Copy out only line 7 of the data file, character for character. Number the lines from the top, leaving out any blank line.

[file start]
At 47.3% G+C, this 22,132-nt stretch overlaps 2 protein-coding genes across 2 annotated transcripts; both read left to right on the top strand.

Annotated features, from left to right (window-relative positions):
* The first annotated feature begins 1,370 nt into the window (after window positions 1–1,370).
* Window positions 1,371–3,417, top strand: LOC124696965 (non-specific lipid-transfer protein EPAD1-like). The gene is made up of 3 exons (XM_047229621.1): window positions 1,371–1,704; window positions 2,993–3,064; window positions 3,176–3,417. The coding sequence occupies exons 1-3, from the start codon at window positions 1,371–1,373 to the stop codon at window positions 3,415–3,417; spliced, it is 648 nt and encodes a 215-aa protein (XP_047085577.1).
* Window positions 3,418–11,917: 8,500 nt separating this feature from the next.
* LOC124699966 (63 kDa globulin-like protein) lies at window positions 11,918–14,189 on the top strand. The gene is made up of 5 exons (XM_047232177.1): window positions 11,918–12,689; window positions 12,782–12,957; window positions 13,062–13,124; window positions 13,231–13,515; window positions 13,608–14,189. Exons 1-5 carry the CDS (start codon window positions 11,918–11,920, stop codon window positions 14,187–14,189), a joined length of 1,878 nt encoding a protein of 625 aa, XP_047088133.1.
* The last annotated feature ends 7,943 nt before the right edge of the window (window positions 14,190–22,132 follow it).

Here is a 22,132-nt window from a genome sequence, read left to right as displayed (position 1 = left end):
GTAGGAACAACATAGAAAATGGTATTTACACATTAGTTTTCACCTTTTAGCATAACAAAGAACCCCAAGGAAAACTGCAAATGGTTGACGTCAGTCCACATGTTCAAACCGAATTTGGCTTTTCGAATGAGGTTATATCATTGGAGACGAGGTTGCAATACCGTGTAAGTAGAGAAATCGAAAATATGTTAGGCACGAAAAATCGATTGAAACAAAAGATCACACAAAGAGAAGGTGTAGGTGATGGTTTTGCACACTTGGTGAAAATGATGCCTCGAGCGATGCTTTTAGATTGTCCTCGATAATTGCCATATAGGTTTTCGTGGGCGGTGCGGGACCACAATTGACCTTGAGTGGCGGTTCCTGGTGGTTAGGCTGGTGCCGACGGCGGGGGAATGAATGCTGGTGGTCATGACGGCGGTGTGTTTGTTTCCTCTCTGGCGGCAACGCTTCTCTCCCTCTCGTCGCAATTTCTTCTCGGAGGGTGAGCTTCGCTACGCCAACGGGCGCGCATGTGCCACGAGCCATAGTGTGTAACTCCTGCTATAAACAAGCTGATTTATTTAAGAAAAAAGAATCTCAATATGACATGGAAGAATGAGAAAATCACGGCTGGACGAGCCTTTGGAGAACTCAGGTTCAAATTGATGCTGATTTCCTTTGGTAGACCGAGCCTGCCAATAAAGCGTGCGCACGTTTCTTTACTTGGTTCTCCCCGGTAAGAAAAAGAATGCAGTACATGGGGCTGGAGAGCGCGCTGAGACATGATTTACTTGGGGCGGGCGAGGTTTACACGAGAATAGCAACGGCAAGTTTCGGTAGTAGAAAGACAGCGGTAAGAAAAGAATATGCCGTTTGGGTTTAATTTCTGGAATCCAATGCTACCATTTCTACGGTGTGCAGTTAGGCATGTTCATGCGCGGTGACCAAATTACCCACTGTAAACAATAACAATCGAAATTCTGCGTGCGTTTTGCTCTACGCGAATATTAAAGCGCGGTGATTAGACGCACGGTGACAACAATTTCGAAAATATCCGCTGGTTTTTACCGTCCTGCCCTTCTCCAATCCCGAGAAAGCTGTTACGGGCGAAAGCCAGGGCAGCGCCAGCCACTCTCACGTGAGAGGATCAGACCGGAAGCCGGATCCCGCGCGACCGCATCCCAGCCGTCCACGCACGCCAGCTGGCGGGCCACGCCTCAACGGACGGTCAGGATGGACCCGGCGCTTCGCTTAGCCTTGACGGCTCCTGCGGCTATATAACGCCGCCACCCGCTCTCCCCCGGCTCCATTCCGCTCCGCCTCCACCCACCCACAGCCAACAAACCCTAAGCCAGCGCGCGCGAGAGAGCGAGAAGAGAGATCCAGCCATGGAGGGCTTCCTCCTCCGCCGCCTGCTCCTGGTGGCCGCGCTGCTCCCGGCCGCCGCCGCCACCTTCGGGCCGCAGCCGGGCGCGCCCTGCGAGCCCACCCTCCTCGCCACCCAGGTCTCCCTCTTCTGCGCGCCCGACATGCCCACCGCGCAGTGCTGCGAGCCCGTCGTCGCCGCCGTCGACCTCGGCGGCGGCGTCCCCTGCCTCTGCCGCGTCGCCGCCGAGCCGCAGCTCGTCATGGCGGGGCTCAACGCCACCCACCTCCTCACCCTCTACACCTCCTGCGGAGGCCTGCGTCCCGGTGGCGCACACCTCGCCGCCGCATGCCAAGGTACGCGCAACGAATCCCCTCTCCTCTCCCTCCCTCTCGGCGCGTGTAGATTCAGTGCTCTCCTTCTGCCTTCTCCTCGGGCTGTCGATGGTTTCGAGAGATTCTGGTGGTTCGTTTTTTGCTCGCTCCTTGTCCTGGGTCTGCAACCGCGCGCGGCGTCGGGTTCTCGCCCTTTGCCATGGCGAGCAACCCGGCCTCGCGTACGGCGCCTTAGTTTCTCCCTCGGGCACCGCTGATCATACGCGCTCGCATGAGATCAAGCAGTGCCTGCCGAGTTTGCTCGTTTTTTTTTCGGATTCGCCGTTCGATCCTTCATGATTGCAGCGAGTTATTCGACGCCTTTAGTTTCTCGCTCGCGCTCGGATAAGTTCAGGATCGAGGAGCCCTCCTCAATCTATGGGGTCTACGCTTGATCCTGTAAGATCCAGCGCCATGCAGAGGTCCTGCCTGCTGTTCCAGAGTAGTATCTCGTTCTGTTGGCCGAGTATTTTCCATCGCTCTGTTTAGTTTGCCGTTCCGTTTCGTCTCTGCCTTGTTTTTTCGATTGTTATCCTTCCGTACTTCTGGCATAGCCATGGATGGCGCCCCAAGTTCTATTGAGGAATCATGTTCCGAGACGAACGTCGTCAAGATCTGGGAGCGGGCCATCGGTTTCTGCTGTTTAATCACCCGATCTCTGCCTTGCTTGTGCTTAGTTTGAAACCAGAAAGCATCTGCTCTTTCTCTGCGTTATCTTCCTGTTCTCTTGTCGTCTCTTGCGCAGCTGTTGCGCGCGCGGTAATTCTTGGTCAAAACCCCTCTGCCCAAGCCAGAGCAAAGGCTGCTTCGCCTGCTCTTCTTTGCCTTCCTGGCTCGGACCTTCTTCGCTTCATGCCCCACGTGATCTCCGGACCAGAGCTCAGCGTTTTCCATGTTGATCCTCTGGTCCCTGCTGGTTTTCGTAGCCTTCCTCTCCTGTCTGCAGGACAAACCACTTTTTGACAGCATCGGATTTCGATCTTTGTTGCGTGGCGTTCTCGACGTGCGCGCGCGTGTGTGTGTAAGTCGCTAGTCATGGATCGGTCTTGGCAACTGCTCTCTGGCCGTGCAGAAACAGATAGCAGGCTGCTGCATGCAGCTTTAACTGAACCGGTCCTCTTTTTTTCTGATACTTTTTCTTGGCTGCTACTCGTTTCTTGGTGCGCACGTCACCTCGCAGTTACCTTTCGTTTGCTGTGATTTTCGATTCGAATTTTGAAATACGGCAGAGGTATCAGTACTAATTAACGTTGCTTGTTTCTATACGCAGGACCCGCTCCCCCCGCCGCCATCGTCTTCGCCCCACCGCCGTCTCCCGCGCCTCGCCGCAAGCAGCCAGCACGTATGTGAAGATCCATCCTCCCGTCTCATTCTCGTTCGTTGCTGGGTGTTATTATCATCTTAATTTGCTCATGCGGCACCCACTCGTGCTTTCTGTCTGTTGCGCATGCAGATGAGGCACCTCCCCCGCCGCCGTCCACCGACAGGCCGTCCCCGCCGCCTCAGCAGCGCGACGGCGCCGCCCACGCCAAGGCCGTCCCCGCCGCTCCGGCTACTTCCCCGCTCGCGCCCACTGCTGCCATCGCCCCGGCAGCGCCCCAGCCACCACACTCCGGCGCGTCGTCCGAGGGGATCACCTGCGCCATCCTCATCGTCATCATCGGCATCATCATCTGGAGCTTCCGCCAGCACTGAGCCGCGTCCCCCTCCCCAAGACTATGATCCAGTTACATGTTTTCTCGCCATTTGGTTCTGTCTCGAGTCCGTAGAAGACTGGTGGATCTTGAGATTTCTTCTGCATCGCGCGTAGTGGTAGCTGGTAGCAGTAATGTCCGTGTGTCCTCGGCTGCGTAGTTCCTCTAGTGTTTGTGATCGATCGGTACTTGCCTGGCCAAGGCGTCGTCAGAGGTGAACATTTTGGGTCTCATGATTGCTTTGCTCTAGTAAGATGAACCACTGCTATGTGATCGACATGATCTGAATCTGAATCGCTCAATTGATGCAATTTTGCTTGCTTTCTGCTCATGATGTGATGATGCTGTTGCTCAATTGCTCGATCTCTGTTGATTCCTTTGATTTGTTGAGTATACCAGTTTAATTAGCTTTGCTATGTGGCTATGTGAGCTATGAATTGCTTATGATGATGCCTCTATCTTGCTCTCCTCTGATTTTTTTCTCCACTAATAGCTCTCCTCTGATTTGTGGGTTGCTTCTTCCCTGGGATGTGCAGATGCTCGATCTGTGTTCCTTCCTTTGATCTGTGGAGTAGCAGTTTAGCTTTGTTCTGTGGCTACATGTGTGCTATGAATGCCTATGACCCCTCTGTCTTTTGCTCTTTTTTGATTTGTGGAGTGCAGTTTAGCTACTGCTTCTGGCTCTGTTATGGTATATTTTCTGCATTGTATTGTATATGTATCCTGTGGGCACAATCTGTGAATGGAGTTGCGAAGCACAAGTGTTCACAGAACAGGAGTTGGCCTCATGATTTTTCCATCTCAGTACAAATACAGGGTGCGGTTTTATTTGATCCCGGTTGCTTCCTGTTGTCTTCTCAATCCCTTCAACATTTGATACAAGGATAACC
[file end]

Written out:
* The last annotated feature ends 7,943 nt before the right edge of the window (window positions 14,190–22,132 follow it).